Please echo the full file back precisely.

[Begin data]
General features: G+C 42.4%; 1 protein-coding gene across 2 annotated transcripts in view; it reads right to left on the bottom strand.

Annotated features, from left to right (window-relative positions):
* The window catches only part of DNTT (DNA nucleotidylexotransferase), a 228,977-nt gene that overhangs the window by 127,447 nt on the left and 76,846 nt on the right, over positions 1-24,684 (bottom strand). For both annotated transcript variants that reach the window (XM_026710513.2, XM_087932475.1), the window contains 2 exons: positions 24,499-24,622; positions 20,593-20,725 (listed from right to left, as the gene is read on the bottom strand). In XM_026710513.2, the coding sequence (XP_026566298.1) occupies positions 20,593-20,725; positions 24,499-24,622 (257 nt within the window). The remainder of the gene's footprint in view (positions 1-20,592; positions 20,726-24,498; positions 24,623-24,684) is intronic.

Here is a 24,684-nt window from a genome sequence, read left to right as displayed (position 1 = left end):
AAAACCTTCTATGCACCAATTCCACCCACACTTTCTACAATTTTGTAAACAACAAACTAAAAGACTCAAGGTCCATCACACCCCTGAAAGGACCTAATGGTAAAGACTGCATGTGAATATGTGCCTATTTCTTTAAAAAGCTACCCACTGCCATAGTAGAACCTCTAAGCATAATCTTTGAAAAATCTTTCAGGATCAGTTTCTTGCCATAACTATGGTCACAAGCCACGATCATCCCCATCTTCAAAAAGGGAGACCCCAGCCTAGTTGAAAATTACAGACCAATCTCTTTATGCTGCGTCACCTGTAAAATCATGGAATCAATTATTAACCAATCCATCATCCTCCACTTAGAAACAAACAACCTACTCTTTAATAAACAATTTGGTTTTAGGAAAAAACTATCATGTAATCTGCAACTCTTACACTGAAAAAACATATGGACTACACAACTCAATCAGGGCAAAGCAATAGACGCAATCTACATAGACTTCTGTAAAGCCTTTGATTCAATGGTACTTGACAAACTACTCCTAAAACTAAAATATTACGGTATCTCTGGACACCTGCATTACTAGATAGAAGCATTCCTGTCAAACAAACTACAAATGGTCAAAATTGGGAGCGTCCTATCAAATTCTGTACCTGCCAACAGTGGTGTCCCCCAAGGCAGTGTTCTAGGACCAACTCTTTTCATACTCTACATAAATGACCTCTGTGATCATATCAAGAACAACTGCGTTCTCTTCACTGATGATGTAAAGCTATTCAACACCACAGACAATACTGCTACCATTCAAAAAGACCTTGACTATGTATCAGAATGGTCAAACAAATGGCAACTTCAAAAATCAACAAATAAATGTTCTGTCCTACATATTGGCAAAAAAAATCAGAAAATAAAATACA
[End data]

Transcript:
General features: G+C 42.4%; 1 protein-coding gene across 2 annotated transcripts in view; it reads right to left on the bottom strand.

Annotated features, from left to right (window-relative positions):
* The window catches only part of DNTT (DNA nucleotidylexotransferase), a 228,977-nt gene that overhangs the window by 127,447 nt on the left and 76,846 nt on the right, over positions 1-24,684 (bottom strand). For both annotated transcript variants that reach the window (XM_026710513.2, XM_087932475.1), the window contains 2 exons: positions 24,499-24,622; positions 20,593-20,725 (listed from right to left, as the gene is read on the bottom strand). In XM_026710513.2, the coding sequence (XP_026566298.1) occupies positions 20,593-20,725; positions 24,499-24,622 (257 nt within the window). The remainder of the gene's footprint in view (positions 1-20,592; positions 20,726-24,498; positions 24,623-24,684) is intronic.

Here is a 24,684-nt window from a genome sequence, read left to right as displayed (position 1 = left end):
AAAACCTTCTATGCACCAATTCCACCCACACTTTCTACAATTTTGTAAACAACAAACTAAAAGACTCAAGGTCCATCACACCCCTGAAAGGACCTAATGGTAAAGACTGCATGTGAATATGTGCCTATTTCTTTAAAAAGCTACCCACTGCCATAGTAGAACCTCTAAGCATAATCTTTGAAAAATCTTTCAGGATCAGTTTCTTGCCATAACTATGGTCACAAGCCACGATCATCCCCATCTTCAAAAAGGGAGACCCCAGCCTAGTTGAAAATTACAGACCAATCTCTTTATGCTGCGTCACCTGTAAAATCATGGAATCAATTATTAACCAATCCATCATCCTCCACTTAGAAACAAACAACCTACTCTTTAATAAACAATTTGGTTTTAGGAAAAAACTATCATGTAATCTGCAACTCTTACACTGAAAAAACATATGGACTACACAACTCAATCAGGGCAAAGCAATAGACGCAATCTACATAGACTTCTGTAAAGCCTTTGATTCAATGGTACTTGACAAACTACTCCTAAAACTAAAATATTACGGTATCTCTGGACACCTGCATTACTAGATAGAAGCATTCCTGTCAAACAAACTACAAATGGTCAAAATTGGGAGCGTCCTATCAAATTCTGTACCTGCCAACAGTGGTGTCCCCCAAGGCAGTGTTCTAGGACCAACTCTTTTCATACTCTACATAAATGACCTCTGTGATCATATCAAGAACAACTGCGTTCTCTTCACTGATGATGTAAAGCTATTCAACACCACAGACAATACTGCTACCATTCAAAAAGACCTTGACTATGTATCAGAATGGTCAAACAAATGGCAACTTCAAAAATCAACAAATAAATGTTCTGTCCTACATATTGGCAAAAAAAATCAGAAAATAAAATACA